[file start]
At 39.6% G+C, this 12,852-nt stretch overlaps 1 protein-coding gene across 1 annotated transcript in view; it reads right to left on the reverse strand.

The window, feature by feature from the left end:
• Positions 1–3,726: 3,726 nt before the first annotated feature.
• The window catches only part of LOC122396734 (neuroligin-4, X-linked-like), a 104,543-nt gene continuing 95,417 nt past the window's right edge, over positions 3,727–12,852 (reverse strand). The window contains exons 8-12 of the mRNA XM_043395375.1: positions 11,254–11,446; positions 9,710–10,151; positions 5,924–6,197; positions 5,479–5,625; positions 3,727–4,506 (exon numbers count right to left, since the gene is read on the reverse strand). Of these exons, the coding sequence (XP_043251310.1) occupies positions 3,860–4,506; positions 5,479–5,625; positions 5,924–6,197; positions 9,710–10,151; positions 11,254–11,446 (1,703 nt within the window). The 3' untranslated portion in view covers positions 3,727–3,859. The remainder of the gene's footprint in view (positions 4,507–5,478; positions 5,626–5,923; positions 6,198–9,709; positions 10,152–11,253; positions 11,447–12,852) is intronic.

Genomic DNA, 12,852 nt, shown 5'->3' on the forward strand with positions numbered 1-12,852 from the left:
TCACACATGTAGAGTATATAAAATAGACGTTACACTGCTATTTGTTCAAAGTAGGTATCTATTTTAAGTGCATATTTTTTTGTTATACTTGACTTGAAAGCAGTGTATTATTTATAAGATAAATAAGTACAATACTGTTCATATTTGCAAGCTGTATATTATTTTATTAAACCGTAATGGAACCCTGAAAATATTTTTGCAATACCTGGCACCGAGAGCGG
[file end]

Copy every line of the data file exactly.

At 39.6% G+C, this 12,852-nt stretch overlaps 1 protein-coding gene across 1 annotated transcript in view; it reads right to left on the reverse strand.

The window, feature by feature from the left end:
• Positions 1–3,726: 3,726 nt before the first annotated feature.
• The window catches only part of LOC122396734 (neuroligin-4, X-linked-like), a 104,543-nt gene continuing 95,417 nt past the window's right edge, over positions 3,727–12,852 (reverse strand). The window contains exons 8-12 of the mRNA XM_043395375.1: positions 11,254–11,446; positions 9,710–10,151; positions 5,924–6,197; positions 5,479–5,625; positions 3,727–4,506 (exon numbers count right to left, since the gene is read on the reverse strand). Of these exons, the coding sequence (XP_043251310.1) occupies positions 3,860–4,506; positions 5,479–5,625; positions 5,924–6,197; positions 9,710–10,151; positions 11,254–11,446 (1,703 nt within the window). The 3' untranslated portion in view covers positions 3,727–3,859. The remainder of the gene's footprint in view (positions 4,507–5,478; positions 5,626–5,923; positions 6,198–9,709; positions 10,152–11,253; positions 11,447–12,852) is intronic.

Genomic DNA, 12,852 nt, shown 5'->3' on the forward strand with positions numbered 1-12,852 from the left:
TCACACATGTAGAGTATATAAAATAGACGTTACACTGCTATTTGTTCAAAGTAGGTATCTATTTTAAGTGCATATTTTTTTGTTATACTTGACTTGAAAGCAGTGTATTATTTATAAGATAAATAAGTACAATACTGTTCATATTTGCAAGCTGTATATTATTTTATTAAACCGTAATGGAACCCTGAAAATATTTTTGCAATACCTGGCACCGAGAGCGG